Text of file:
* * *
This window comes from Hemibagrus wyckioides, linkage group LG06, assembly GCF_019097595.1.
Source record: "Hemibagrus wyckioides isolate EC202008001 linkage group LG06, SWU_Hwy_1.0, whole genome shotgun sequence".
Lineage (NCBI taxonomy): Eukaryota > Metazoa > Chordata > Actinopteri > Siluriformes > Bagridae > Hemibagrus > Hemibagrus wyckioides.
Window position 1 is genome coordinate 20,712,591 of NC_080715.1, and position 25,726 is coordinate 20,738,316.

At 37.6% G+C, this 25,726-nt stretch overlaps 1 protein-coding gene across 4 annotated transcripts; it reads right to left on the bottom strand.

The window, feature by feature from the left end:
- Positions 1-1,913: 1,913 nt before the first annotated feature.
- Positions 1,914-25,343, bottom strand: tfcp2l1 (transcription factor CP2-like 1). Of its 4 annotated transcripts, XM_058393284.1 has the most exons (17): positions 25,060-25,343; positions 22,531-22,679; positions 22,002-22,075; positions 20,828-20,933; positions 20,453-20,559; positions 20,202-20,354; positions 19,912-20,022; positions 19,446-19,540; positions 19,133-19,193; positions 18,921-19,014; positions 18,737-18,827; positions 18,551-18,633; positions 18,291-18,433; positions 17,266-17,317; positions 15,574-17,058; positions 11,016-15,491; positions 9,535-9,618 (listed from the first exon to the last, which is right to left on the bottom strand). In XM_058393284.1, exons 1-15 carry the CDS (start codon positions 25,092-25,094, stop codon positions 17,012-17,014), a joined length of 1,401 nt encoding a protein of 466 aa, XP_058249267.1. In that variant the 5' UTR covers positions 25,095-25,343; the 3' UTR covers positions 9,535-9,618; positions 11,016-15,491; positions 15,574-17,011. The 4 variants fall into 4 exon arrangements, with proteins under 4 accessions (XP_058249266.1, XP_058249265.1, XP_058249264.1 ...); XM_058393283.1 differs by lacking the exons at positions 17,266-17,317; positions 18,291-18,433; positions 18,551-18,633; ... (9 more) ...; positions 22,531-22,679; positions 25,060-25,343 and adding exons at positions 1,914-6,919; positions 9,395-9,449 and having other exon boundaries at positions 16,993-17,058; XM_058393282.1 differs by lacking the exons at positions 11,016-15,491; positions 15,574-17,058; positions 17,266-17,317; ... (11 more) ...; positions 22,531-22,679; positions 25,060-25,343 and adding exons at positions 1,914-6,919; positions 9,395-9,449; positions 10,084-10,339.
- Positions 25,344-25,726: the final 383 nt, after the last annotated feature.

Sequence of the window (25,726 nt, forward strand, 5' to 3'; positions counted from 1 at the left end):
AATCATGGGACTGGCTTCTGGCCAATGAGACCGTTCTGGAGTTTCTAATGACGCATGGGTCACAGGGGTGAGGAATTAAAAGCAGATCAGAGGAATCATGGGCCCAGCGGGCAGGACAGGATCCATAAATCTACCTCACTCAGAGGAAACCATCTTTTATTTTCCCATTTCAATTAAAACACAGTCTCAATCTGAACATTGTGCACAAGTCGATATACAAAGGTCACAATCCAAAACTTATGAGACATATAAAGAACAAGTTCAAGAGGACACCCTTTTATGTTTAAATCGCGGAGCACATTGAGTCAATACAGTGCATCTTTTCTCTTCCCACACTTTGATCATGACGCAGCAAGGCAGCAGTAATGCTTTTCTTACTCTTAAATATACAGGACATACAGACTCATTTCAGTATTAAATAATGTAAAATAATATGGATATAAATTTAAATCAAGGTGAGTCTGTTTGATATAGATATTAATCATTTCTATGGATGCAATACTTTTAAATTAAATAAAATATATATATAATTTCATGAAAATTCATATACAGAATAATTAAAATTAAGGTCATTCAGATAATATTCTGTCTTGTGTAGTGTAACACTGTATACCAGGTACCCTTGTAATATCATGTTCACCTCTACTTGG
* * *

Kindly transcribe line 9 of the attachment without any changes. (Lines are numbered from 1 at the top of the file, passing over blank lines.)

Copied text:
- Positions 25,344-25,726: the final 383 nt, after the last annotated feature.